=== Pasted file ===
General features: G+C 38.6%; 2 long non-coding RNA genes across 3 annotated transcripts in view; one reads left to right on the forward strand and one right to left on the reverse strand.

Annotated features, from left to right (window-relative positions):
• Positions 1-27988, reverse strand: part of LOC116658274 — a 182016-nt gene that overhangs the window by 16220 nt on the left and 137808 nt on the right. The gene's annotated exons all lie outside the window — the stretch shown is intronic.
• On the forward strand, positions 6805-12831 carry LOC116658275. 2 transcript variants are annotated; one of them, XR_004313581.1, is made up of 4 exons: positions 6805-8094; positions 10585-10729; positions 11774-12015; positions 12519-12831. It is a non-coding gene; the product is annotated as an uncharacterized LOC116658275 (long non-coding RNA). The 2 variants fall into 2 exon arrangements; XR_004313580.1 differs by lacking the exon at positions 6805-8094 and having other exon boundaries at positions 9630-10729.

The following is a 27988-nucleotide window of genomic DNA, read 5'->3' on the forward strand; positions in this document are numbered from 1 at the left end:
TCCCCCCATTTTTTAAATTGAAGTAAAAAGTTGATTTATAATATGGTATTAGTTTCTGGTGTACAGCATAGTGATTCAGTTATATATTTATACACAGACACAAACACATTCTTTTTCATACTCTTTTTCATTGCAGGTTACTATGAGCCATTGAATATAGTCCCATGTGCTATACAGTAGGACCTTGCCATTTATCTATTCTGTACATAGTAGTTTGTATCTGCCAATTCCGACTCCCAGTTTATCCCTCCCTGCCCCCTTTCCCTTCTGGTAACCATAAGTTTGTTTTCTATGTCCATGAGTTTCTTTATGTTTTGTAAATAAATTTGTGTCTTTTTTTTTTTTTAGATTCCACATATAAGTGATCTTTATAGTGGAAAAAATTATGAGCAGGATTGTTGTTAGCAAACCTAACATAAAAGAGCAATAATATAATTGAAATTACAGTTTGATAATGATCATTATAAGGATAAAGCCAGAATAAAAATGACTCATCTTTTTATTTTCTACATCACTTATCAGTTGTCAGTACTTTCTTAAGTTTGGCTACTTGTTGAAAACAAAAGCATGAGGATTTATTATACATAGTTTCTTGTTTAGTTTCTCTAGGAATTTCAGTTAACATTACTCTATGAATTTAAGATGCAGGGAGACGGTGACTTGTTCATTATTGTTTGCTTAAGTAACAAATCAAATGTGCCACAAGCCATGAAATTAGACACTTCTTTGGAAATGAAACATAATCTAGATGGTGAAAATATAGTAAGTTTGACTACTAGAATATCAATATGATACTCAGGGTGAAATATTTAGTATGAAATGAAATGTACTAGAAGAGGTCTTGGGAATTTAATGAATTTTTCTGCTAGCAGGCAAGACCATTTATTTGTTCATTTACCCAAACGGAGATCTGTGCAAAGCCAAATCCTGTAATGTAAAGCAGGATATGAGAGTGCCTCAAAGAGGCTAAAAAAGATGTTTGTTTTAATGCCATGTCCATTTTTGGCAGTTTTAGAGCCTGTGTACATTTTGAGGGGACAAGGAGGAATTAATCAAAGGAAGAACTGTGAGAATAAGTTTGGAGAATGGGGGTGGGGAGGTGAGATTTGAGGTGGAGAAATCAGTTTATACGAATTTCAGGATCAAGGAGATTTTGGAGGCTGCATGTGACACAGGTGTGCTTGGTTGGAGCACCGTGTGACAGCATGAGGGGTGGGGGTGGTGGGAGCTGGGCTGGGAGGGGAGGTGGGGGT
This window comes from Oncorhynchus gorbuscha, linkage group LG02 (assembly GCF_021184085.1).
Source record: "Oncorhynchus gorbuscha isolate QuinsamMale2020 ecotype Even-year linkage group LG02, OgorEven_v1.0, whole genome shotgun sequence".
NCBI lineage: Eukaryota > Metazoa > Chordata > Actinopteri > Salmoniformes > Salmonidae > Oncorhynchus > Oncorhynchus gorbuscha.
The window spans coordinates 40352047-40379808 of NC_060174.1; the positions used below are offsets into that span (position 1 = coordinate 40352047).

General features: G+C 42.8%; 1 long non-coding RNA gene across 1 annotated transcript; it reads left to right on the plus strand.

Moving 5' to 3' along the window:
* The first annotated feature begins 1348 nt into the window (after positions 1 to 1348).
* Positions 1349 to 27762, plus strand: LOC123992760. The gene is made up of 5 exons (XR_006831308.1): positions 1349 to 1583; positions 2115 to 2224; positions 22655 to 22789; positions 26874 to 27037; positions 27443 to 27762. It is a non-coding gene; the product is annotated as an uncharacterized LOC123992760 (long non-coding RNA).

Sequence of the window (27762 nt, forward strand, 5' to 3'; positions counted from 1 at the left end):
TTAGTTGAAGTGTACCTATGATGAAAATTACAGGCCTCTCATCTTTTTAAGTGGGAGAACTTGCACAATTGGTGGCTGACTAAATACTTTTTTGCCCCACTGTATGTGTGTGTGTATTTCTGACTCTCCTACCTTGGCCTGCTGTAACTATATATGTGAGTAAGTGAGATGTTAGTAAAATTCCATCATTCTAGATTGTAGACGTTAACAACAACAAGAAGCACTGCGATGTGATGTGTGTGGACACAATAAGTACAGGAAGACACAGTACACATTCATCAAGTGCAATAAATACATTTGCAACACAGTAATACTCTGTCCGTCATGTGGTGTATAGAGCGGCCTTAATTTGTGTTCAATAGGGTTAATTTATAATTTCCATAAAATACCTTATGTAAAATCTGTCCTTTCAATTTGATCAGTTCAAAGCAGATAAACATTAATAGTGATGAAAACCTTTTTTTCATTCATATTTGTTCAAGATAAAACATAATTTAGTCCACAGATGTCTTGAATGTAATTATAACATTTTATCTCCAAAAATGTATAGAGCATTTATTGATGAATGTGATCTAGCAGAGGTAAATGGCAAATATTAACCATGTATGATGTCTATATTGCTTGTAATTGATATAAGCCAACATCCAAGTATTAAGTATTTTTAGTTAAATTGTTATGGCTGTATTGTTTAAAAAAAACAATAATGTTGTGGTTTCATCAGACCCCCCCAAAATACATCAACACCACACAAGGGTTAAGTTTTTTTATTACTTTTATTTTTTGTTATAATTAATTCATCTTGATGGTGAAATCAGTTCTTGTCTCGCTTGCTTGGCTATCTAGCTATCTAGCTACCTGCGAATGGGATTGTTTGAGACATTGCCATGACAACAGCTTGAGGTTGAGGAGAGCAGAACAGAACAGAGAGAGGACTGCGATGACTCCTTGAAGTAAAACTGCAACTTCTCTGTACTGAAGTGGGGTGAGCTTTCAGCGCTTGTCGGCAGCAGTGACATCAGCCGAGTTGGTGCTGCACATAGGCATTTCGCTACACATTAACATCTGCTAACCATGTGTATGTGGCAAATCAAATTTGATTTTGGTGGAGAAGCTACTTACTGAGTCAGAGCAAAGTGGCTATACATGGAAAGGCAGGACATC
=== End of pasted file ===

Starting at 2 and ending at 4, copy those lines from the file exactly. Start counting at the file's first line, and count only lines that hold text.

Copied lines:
Annotated features, from left to right (window-relative positions):
• Positions 1-27988, reverse strand: part of LOC116658274 — a 182016-nt gene that overhangs the window by 16220 nt on the left and 137808 nt on the right. The gene's annotated exons all lie outside the window — the stretch shown is intronic.
• On the forward strand, positions 6805-12831 carry LOC116658275. 2 transcript variants are annotated; one of them, XR_004313581.1, is made up of 4 exons: positions 6805-8094; positions 10585-10729; positions 11774-12015; positions 12519-12831. It is a non-coding gene; the product is annotated as an uncharacterized LOC116658275 (long non-coding RNA). The 2 variants fall into 2 exon arrangements; XR_004313580.1 differs by lacking the exon at positions 6805-8094 and having other exon boundaries at positions 9630-10729.